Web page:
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Time-dependent dual effect of NLRP3 inflammasome in brain ischemia
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  • Alejandra Palomino-Antolin,
  • Paloma Narros-Fernández,
  • Victor Farré-Alins,
  • Javier Sevilla-Montero,
  • Celine Decouty-Pérez,
  • Ana Lopez-Rodriguez,
  • Nuria Fernandez,
  • Luis Monge,
  • Ana Casas,
  • Maria Calzada,
  • Javier Egea
Alejandra Palomino-Antolin
Hospital Universitario Santa Cristina, Instituto de Investigación Sanitaria-Hospital Universitario de la Princesa
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Paloma Narros-Fernández
Hospital Universitario Santa Cristina, Instituto de Investigación Sanitaria-Hospital Universitario de la Princesa
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Victor Farré-Alins
Hospital Universitario Santa Cristina, Instituto de Investigación Sanitaria-Hospital Universitario de la Princesa
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Javier Sevilla-Montero
Instituto de Investigacion Sanitaria Princesa (IIS-IP), Department of Medicine, School of Medicine, Universidad Autonoma of Madrid, Spain
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Celine Decouty-Pérez
Hospital Universitario Santa Cristina, Instituto de Investigación Sanitaria-Hospital Universitario de la Princesa
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Ana Lopez-Rodriguez
Hospital Universitario Santa Cristina, Instituto de Investigación Sanitaria-Hospital Universitario de la Princesa
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Nuria Fernandez
Facultad Medicina, Universidad Autonoma
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Luis Monge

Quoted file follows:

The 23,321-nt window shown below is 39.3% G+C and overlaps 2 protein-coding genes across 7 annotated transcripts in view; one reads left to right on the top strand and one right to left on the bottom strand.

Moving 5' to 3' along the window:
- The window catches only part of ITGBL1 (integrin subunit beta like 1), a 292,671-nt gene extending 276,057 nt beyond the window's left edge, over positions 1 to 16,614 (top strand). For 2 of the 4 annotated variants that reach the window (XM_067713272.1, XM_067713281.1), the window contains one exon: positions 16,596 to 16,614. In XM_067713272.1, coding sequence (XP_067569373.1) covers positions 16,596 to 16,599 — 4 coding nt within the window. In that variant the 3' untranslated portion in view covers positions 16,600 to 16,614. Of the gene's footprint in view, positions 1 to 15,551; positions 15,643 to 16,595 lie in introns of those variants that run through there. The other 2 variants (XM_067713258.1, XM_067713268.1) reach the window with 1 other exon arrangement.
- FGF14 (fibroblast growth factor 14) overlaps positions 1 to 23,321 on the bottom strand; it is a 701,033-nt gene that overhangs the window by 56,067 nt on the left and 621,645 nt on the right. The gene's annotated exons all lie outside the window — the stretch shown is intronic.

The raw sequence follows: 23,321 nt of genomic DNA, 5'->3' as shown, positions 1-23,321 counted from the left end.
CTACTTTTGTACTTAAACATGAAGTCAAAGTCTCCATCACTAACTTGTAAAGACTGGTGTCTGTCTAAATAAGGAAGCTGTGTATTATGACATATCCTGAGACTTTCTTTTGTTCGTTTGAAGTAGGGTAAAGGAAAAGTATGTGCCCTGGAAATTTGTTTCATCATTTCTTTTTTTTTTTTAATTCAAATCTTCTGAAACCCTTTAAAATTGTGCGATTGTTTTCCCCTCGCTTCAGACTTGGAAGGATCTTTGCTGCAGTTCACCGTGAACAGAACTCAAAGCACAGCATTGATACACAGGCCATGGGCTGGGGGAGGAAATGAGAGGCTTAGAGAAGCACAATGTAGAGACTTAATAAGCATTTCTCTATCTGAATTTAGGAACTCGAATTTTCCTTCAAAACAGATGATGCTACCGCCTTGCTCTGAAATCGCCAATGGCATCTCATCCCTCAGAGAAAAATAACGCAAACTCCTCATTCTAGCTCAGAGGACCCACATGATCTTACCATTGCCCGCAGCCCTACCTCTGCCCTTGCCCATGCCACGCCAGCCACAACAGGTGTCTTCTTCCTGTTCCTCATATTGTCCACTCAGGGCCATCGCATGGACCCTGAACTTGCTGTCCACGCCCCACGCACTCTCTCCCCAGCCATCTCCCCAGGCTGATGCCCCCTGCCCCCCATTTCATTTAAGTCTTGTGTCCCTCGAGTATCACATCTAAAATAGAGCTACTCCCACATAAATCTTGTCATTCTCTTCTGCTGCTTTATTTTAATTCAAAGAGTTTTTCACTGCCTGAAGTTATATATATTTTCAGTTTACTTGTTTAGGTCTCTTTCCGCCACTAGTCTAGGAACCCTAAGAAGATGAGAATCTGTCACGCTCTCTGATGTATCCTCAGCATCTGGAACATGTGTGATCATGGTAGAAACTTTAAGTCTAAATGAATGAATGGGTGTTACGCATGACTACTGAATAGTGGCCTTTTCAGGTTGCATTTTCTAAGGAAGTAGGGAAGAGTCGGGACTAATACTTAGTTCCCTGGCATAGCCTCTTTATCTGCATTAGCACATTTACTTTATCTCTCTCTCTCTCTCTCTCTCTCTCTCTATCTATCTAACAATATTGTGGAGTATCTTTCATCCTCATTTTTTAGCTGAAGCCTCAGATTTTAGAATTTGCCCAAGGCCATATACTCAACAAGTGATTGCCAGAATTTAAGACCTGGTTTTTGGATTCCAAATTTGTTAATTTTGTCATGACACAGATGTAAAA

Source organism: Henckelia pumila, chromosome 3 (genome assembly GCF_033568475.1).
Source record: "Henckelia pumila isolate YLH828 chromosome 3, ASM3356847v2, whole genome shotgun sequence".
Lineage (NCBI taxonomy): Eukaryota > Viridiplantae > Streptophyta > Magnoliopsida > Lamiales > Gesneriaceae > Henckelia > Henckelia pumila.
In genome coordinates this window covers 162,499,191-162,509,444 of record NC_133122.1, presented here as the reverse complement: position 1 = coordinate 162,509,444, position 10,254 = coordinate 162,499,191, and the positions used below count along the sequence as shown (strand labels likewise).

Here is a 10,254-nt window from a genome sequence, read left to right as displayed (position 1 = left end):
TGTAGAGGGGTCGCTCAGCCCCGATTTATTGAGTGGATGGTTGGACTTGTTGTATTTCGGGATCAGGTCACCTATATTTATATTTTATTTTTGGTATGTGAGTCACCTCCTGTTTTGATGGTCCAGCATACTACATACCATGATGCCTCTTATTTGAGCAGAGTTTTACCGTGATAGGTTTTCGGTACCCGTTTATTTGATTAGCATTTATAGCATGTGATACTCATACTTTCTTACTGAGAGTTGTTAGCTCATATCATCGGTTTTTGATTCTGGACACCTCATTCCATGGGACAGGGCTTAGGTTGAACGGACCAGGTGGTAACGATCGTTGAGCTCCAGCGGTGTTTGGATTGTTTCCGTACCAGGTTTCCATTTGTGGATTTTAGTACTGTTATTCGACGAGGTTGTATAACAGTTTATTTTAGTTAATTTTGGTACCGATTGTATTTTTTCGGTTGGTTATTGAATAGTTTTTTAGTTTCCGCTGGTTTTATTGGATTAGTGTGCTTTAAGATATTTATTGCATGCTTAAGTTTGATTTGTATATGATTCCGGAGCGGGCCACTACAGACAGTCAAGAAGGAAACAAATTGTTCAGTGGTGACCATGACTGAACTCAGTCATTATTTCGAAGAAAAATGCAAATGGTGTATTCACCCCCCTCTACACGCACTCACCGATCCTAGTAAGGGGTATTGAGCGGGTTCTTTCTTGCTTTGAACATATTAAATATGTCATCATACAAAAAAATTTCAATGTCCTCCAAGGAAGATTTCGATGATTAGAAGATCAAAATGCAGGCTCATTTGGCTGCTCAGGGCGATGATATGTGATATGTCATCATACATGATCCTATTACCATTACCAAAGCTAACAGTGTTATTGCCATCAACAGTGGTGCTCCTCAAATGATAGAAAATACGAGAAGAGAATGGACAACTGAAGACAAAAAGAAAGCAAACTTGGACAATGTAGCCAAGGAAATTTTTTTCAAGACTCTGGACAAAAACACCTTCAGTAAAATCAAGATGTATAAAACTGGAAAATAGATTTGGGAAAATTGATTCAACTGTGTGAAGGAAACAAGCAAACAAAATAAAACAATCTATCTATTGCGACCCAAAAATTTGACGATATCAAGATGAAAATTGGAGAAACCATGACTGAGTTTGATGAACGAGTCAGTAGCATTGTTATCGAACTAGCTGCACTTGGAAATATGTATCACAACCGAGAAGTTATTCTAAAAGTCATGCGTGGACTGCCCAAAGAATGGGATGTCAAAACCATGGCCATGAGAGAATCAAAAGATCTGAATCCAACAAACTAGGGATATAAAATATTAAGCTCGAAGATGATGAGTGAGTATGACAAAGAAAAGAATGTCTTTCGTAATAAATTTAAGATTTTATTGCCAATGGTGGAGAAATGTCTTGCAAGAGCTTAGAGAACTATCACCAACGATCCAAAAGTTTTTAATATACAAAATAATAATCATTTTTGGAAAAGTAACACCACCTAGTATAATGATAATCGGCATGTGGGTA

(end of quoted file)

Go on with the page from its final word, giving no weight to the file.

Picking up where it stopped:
Universidad Autónoma de Madrid
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Ana Casas
Department of Pharmacology & Personalised Medicine, CARIM, Maastricht University
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Maria Calzada
Instituto de Investigacion Sanitaria Princesa (IIS-IP), Department of Medicine, School of Medicine, Universidad Autonoma of Madrid, Spain
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Javier Egea
Universidad Autonoma de Madrid
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Abstract

Background: Post-ischemic inflammation contributes to worsening of ischemic brain injury and in this process, the inflammasomes play a key role. Inflammasomes are cytosolic multiprotein complexes which upon assembly activate the maturation and secretion of the inflammatory cytokines IL-1β and IL-18. However, participation of the NLRP3 inflammasome in ischemic stroke remains controversial. Our aims were to determine the role of NLRP3 in ischemia and to explore the mechanism involved in the potential protective effect of the neurovascular unit. Methods: WT and NLRP3 knock-out mice were subjected to ischemia by middle cerebral artery occlusion (60 minutes) with or without treatment with MCC950 at different time points post-stroke. Brain injury was measured histologically with 2,3,5-triphenyltetrazolium chloride (TTC) staining. Results: We identified a time-dependent dual effect of NLRP3. While neither the pre-treatment with MCC950 nor the genetic approach (NLRP3 KO) proved to be neuroprotective, post-reperfusion treatment with MCC950 significantly reduced the infarct volume in a dose-dependent manner. Importantly, MCC950 improved the neuro-motor function and reduced the expression of different pro-inflammatory cytokines (IL-1β, TNF-α), NLRP3 inflammasome components (NLRP3, pro-caspase-1), protease expression (MMP9) and endothelial adhesion molecules (ICAM, VCAM). We observed a marked protection of the blood-brain barrier (BBB), which was also reflected in the recovery of the tight junctions proteins (ZO-1, Claudin-5). Additionally, MCC950 produced a reduction of the CCL2 chemokine in blood serum and in brain tissue, which lead to a reduction in the immune cell infiltration. Conclusions: These findings suggest that post-reperfusion NLRP3 inhibition may be an effective acute therapy for protecting the blood-brain barrier in cerebral ischemia with potential clinical translation.

Peer review status:IN REVISION

18 Dec 2020Submitted to British Journal of Pharmacology
20 Dec 2020Submission Checks Completed
20 Dec 2020Assigned to Editor
31 Dec 2020Editorial Decision: Revise Minor
12 Jan 20211st Revision Received
17 Jan 2021Submission Checks Completed
17 Jan 2021Assigned to Editor
02 Feb 2021Reviewer(s) Assigned
20 Apr 2021Review(s) Completed, Editorial Evaluation Pending
03 May 2021Editorial Decision: Revise Minor